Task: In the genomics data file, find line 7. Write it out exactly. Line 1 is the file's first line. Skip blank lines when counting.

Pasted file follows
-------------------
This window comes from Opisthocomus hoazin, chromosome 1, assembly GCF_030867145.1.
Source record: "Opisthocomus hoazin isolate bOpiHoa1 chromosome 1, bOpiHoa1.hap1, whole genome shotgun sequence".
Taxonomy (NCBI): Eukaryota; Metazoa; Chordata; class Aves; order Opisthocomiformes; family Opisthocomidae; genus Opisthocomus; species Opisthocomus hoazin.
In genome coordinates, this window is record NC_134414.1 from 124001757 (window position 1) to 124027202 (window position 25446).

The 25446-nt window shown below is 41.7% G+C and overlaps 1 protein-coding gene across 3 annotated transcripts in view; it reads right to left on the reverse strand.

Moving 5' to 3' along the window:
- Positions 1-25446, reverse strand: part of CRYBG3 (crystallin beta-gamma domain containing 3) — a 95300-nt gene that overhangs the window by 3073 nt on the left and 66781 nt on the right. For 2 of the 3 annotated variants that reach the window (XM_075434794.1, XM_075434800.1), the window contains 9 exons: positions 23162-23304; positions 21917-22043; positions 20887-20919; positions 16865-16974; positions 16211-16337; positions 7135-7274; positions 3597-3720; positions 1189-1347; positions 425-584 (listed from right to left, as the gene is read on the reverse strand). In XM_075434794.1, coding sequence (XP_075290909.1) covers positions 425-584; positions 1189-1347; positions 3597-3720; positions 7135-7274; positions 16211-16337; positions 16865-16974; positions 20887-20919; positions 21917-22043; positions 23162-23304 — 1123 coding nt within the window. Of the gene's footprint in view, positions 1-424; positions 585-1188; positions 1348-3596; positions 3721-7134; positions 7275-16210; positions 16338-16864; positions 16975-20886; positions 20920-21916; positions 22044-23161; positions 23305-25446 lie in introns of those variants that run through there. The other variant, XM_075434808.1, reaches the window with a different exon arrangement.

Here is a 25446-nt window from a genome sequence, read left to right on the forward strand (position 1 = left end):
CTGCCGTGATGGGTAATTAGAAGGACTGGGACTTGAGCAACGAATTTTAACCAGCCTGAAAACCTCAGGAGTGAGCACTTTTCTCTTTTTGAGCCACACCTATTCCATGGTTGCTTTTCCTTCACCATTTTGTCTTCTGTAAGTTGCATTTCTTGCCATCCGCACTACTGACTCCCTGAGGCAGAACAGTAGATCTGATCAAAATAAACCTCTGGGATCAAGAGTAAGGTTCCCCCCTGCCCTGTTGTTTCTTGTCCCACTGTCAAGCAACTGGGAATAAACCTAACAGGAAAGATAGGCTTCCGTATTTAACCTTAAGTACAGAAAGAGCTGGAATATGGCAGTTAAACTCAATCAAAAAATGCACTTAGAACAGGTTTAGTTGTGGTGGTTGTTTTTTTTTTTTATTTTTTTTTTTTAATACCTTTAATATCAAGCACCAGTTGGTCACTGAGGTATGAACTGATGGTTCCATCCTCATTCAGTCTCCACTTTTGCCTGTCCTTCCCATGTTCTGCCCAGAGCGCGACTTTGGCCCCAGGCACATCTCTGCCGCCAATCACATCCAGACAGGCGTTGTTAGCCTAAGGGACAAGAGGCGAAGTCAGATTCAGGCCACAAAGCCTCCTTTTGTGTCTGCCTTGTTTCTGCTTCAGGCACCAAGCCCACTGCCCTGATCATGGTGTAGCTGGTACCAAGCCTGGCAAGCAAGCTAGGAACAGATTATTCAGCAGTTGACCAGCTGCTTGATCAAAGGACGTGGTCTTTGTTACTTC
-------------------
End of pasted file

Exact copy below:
- Positions 1-25446, reverse strand: part of CRYBG3 (crystallin beta-gamma domain containing 3) — a 95300-nt gene that overhangs the window by 3073 nt on the left and 66781 nt on the right. For 2 of the 3 annotated variants that reach the window (XM_075434794.1, XM_075434800.1), the window contains 9 exons: positions 23162-23304; positions 21917-22043; positions 20887-20919; positions 16865-16974; positions 16211-16337; positions 7135-7274; positions 3597-3720; positions 1189-1347; positions 425-584 (listed from right to left, as the gene is read on the reverse strand). In XM_075434794.1, coding sequence (XP_075290909.1) covers positions 425-584; positions 1189-1347; positions 3597-3720; positions 7135-7274; positions 16211-16337; positions 16865-16974; positions 20887-20919; positions 21917-22043; positions 23162-23304 — 1123 coding nt within the window. Of the gene's footprint in view, positions 1-424; positions 585-1188; positions 1348-3596; positions 3721-7134; positions 7275-16210; positions 16338-16864; positions 16975-20886; positions 20920-21916; positions 22044-23161; positions 23305-25446 lie in introns of those variants that run through there. The other variant, XM_075434808.1, reaches the window with a different exon arrangement.